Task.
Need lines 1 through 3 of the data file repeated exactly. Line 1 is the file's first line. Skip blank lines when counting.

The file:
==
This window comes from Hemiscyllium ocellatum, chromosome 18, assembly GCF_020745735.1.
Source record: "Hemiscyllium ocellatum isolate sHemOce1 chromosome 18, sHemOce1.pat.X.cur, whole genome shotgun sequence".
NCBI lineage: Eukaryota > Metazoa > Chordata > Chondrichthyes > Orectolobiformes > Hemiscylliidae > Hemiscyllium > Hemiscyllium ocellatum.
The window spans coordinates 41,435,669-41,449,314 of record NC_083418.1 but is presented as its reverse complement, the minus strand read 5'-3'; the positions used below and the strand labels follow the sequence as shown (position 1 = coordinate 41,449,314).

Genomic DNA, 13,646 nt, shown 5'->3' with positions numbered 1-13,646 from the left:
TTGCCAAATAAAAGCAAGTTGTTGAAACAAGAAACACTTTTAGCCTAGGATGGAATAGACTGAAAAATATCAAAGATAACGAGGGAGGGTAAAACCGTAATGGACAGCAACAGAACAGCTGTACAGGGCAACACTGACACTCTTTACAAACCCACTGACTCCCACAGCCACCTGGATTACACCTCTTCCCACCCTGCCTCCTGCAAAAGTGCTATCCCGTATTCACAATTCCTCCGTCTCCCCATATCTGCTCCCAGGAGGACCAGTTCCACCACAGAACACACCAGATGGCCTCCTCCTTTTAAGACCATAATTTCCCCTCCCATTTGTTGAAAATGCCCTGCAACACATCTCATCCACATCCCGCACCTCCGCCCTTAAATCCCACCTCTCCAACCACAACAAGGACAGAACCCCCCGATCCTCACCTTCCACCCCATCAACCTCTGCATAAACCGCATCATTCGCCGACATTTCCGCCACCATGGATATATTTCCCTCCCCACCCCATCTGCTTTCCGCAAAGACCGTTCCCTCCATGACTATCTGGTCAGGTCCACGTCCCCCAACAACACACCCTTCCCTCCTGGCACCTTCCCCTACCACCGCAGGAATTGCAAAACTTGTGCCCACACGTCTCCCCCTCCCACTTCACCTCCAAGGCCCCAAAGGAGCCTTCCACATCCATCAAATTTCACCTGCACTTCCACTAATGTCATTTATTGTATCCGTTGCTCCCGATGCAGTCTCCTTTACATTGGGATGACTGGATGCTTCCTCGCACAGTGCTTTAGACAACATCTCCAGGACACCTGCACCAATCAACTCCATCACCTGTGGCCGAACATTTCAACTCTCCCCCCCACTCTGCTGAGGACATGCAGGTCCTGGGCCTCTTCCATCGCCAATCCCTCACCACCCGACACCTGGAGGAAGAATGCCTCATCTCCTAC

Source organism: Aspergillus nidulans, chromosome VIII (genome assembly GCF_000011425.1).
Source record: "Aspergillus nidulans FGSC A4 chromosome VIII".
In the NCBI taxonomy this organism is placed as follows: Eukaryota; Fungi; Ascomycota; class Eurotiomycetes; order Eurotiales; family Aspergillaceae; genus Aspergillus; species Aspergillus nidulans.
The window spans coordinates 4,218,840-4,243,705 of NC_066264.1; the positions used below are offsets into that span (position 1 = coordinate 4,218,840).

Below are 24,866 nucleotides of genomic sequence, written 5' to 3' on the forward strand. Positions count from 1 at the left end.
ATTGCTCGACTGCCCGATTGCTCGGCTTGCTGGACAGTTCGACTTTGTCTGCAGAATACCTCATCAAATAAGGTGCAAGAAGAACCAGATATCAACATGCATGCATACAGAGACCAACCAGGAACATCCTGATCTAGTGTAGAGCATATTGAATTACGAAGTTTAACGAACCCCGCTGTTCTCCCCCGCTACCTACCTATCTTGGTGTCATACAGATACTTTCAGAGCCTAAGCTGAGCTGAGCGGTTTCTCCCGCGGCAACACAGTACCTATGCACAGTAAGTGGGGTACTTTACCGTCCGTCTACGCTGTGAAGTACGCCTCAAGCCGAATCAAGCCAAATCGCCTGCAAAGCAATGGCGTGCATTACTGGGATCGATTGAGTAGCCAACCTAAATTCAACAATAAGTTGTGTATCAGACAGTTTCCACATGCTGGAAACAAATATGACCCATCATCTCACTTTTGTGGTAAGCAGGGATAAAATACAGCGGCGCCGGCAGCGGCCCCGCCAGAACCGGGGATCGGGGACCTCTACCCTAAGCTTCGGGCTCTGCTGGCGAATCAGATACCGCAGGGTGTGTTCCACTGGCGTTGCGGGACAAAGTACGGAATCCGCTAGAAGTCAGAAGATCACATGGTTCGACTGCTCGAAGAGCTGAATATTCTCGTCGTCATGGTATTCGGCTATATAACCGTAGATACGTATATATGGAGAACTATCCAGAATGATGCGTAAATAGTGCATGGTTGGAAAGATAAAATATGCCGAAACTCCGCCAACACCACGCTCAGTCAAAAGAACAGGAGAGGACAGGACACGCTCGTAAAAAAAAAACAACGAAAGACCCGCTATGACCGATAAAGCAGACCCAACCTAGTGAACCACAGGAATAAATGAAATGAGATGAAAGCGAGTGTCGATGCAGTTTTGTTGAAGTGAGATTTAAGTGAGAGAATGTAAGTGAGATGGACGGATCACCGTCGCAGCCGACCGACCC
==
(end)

This window comes from Hemiscyllium ocellatum, chromosome 18, assembly GCF_020745735.1.
Source record: "Hemiscyllium ocellatum isolate sHemOce1 chromosome 18, sHemOce1.pat.X.cur, whole genome shotgun sequence".
NCBI lineage: Eukaryota > Metazoa > Chordata > Chondrichthyes > Orectolobiformes > Hemiscylliidae > Hemiscyllium > Hemiscyllium ocellatum.